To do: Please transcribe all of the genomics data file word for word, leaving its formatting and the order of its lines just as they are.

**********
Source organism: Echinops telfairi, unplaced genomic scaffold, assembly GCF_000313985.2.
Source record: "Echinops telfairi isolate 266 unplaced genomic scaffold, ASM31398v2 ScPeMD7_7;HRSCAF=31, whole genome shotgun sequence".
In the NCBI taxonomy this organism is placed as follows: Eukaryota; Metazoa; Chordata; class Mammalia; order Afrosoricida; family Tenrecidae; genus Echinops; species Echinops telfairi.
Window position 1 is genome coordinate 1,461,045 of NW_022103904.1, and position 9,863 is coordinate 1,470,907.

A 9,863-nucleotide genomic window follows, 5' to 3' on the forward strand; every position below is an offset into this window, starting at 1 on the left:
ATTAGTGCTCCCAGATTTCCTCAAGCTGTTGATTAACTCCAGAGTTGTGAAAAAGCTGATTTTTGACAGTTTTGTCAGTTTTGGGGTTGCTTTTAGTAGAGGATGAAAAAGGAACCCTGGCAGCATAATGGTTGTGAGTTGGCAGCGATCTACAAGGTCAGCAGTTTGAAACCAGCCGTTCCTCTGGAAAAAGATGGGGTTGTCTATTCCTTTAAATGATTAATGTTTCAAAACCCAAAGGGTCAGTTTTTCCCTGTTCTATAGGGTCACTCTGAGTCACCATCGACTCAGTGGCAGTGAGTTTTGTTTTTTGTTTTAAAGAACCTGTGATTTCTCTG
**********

Source organism: Echinops telfairi, unplaced genomic scaffold, assembly GCF_000313985.2.
Source record: "Echinops telfairi isolate 266 unplaced genomic scaffold, ASM31398v2 ScPeMD7_7;HRSCAF=31, whole genome shotgun sequence".
In the NCBI taxonomy this organism is placed as follows: Eukaryota; Metazoa; Chordata; class Mammalia; order Afrosoricida; family Tenrecidae; genus Echinops; species Echinops telfairi.
Window position 1 is genome coordinate 1,461,045 of NW_022103904.1, and position 9,863 is coordinate 1,470,907.

A 9,863-nucleotide genomic window follows, 5' to 3' on the forward strand; every position below is an offset into this window, starting at 1 on the left:
ATTAGTGCTCCCAGATTTCCTCAAGCTGTTGATTAACTCCAGAGTTGTGAAAAAGCTGATTTTTGACAGTTTTGTCAGTTTTGGGGTTGCTTTTAGTAGAGGATGAAAAAGGAACCCTGGCAGCATAATGGTTGTGAGTTGGCAGCGATCTACAAGGTCAGCAGTTTGAAACCAGCCGTTCCTCTGGAAAAAGATGGGGTTGTCTATTCCTTTAAATGATTAATGTTTCAAAACCCAAAGGGTCAGTTTTTCCCTGTTCTATAGGGTCACTCTGAGTCACCATCGACTCAGTGGCAGTGAGTTTTGTTTTTTGTTTTAAAGAACCTGTGATTTCTCTG